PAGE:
One old Stream Teamer reports seeing more wood ducks each passing spring. This March 2017 he spooked 70 in scattered small groups in a half hour’s hike along Boston Brook in Middleton.
We digressed above and left the developing embryos in the tree cavity under mother where they will be for four weeks until hatching. They’ll then hang out in their protective apartment fasting for a day before venturing forth in the open air dressed in light down. Now observations become dicey. John James Audubon observed a brood jumping from a high exit hole to water far below. Their mother rounded them up and then led them on a much longer more dangerous adventure through to fledging. Other observers have seen them with their sharp claws and a bill tip, called a nail, climbing down trunks to ground and water. Still others say they’ve seen mothers carrying them one by one to the water where they’ll feed until fledging if the snapping turtles, large fish and snakes don’t get them first. Life for young ducklings and goslings is precarious.
The Closet’s small copy of Audubon’s famous elephant portfolio is open now to his wood duck painting.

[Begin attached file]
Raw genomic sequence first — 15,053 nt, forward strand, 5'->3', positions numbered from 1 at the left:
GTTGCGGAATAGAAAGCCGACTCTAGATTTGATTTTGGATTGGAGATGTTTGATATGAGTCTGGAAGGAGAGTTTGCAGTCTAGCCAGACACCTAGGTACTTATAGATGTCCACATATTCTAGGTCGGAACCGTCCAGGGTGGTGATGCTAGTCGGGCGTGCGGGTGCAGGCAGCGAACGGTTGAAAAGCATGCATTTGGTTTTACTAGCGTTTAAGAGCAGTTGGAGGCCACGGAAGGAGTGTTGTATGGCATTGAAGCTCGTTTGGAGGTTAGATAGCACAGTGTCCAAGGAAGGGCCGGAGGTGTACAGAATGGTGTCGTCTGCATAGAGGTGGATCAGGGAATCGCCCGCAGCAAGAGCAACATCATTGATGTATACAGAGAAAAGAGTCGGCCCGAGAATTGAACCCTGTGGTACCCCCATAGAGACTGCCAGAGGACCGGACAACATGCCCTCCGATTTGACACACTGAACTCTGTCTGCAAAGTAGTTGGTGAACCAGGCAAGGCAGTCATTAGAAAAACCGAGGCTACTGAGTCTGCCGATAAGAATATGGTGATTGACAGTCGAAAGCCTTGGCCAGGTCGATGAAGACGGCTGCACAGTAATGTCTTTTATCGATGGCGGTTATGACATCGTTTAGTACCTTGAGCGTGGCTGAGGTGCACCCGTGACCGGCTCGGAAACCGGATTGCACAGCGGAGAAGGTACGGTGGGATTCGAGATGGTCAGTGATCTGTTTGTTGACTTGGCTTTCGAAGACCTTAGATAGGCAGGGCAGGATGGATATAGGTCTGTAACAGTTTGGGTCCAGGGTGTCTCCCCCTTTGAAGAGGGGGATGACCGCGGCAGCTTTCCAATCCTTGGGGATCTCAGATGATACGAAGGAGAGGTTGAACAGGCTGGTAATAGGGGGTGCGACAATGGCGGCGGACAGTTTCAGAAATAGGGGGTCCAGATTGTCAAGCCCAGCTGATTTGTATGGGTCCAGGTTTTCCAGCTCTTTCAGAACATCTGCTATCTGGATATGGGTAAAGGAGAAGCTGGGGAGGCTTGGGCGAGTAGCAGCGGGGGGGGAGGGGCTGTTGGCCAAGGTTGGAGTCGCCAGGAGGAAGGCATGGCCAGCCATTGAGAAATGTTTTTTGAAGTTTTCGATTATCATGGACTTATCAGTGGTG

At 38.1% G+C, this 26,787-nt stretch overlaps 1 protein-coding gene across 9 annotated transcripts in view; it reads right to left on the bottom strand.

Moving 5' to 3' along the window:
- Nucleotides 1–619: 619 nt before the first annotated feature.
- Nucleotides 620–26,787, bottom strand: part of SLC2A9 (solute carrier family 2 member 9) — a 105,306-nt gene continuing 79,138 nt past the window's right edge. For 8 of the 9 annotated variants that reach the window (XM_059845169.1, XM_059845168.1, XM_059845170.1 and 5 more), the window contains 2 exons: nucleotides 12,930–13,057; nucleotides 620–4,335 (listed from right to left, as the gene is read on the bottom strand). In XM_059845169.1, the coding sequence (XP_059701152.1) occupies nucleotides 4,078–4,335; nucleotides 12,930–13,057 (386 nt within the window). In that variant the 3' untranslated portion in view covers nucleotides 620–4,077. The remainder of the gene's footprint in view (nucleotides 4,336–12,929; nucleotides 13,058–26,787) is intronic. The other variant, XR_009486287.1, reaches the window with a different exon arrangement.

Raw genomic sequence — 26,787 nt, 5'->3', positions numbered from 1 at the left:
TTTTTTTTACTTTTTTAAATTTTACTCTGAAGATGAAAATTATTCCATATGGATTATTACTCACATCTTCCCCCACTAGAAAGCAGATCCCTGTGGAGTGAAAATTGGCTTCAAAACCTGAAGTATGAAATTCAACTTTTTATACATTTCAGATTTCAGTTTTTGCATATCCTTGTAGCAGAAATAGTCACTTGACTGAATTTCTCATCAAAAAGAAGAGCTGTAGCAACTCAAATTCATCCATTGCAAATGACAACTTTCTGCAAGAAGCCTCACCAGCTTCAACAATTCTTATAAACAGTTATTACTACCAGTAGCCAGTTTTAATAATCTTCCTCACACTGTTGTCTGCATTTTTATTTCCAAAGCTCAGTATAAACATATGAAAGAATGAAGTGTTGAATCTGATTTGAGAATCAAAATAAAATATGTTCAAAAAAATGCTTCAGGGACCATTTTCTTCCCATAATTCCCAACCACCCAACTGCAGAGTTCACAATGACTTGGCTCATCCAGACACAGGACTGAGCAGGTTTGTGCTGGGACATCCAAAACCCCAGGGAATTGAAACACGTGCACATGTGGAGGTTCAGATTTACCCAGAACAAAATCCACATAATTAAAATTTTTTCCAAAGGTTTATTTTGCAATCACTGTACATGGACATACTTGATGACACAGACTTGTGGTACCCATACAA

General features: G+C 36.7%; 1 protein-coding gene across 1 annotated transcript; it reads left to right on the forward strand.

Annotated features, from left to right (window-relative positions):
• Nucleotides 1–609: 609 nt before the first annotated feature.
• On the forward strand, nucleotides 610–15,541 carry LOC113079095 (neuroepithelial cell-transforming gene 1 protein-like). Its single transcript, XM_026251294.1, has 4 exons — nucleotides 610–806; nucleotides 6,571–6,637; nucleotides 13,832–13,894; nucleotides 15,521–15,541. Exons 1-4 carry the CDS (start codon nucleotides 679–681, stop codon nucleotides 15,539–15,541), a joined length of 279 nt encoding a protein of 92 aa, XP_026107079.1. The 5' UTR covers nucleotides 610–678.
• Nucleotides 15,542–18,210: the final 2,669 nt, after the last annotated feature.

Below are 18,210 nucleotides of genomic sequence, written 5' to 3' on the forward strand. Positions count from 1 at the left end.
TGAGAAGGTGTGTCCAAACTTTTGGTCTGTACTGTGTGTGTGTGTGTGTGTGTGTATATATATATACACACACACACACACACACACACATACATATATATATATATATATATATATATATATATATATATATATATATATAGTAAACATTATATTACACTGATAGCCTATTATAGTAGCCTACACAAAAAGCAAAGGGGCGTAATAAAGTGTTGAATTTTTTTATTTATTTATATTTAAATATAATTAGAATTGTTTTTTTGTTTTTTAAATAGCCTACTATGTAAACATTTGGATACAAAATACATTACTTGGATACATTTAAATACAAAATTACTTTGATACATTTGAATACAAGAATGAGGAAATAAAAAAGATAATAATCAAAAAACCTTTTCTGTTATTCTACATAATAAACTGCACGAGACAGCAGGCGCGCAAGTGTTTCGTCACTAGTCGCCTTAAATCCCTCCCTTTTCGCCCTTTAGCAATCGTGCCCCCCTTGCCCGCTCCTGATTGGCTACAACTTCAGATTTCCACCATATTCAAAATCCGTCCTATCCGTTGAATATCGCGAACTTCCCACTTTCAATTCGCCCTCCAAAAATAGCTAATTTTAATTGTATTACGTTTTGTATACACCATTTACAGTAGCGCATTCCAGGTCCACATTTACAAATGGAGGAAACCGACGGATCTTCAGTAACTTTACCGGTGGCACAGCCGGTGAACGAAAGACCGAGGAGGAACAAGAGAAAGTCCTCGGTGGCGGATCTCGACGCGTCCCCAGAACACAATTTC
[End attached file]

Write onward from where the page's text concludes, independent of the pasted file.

Audubon, without camera, shot his subjects with gun and then wired them into dramatic poses. Here before us are two “glowing and resplendent” males and two females “clothed in modest hues.” One of the females is looking out from a hollow tree.
A few years ago stream teamer Glenice Kelley, while spring cleaning at Farnsworth Landing, accidentally touched with rake a well hidden female mallard, distant relative of the wood duck. She was incubating a dozen eggs in a ground nest. Mother mallard moved, hence was revealed. We’ve returned several times since to peer in at her on a nest among the leaves at the base of a red cedar just twenty feet from major highway Route 114. She sometimes has her wings spread over the sides of her nest, feathers somewhat extended, almost a perfect match for the brown oak leaves. May her brood and those of all ducks survive to be led by mothers to water and then on to fledging and flight. We can only wish; predators will determine.
* Essay was frist published in April 2011. This is a March 2017 revision. Wood ducks are back here in numbers again this spring. Each year we see more.
WATER RESOURCE AND CONSERVATION INFORMATION
FOR MIDDLETON, BOXFORD AND TOPSFIELD
|Precipitation Data* for Month of:
|30 Year Normal (1981 – 2010) Inches
|2016/2017 Central Watershed Actual
|1.5** as of March 24
Ipswich R. Flow Rate (S. Middleton USGS Gage) in Cubic Feet/ Second (CFS):
For March 24, 2017 Normal . . . 189 CFS Current Rate . . . 78.2 CFS
*Danvers Water Filtration Plant, Lake Street, Middleton is the source for actual precipitation data thru Feb.
**Middleton Stream Team is source of actual precipitation data for March.
Normals data is from the National Climatic Data Center.